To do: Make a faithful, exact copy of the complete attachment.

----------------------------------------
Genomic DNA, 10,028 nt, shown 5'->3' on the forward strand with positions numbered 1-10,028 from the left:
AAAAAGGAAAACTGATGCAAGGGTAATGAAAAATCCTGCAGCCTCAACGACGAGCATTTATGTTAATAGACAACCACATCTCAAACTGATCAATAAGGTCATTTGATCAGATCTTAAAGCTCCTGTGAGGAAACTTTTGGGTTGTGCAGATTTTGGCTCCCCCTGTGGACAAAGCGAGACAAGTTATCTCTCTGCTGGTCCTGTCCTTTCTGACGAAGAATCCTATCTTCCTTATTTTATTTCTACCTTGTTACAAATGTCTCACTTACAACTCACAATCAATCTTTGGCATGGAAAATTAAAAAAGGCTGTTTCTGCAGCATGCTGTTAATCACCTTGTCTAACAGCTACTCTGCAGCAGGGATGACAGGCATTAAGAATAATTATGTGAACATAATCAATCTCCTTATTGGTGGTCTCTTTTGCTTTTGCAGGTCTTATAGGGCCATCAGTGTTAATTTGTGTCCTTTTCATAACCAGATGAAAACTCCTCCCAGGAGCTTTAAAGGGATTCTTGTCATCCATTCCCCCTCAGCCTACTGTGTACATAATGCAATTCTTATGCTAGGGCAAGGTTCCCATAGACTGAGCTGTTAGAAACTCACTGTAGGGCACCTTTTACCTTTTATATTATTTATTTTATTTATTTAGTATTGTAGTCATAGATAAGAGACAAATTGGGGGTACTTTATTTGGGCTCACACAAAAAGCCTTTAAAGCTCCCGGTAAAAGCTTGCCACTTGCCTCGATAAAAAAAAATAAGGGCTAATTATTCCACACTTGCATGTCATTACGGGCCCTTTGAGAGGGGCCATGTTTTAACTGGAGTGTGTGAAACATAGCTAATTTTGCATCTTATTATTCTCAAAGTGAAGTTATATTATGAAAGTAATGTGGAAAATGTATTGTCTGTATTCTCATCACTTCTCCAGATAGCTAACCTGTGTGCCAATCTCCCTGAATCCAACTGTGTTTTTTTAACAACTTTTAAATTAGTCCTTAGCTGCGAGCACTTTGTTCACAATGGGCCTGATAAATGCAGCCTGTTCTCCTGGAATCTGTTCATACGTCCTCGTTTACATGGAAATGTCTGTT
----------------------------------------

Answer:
Genomic DNA, 10,028 nt, shown 5'->3' on the forward strand with positions numbered 1-10,028 from the left:
AAAAAGGAAAACTGATGCAAGGGTAATGAAAAATCCTGCAGCCTCAACGACGAGCATTTATGTTAATAGACAACCACATCTCAAACTGATCAATAAGGTCATTTGATCAGATCTTAAAGCTCCTGTGAGGAAACTTTTGGGTTGTGCAGATTTTGGCTCCCCCTGTGGACAAAGCGAGACAAGTTATCTCTCTGCTGGTCCTGTCCTTTCTGACGAAGAATCCTATCTTCCTTATTTTATTTCTACCTTGTTACAAATGTCTCACTTACAACTCACAATCAATCTTTGGCATGGAAAATTAAAAAAGGCTGTTTCTGCAGCATGCTGTTAATCACCTTGTCTAACAGCTACTCTGCAGCAGGGATGACAGGCATTAAGAATAATTATGTGAACATAATCAATCTCCTTATTGGTGGTCTCTTTTGCTTTTGCAGGTCTTATAGGGCCATCAGTGTTAATTTGTGTCCTTTTCATAACCAGATGAAAACTCCTCCCAGGAGCTTTAAAGGGATTCTTGTCATCCATTCCCCCTCAGCCTACTGTGTACATAATGCAATTCTTATGCTAGGGCAAGGTTCCCATAGACTGAGCTGTTAGAAACTCACTGTAGGGCACCTTTTACCTTTTATATTATTTATTTTATTTATTTAGTATTGTAGTCATAGATAAGAGACAAATTGGGGGTACTTTATTTGGGCTCACACAAAAAGCCTTTAAAGCTCCCGGTAAAAGCTTGCCACTTGCCTCGATAAAAAAAAATAAGGGCTAATTATTCCACACTTGCATGTCATTACGGGCCCTTTGAGAGGGGCCATGTTTTAACTGGAGTGTGTGAAACATAGCTAATTTTGCATCTTATTATTCTCAAAGTGAAGTTATATTATGAAAGTAATGTGGAAAATGTATTGTCTGTATTCTCATCACTTCTCCAGATAGCTAACCTGTGTGCCAATCTCCCTGAATCCAACTGTGTTTTTTTAACAACTTTTAAATTAGTCCTTAGCTGCGAGCACTTTGTTCACAATGGGCCTGATAAATGCAGCCTGTTCTCCTGGAATCTGTTCATACGTCCTCGTTTACATGGAAATGTCTGTT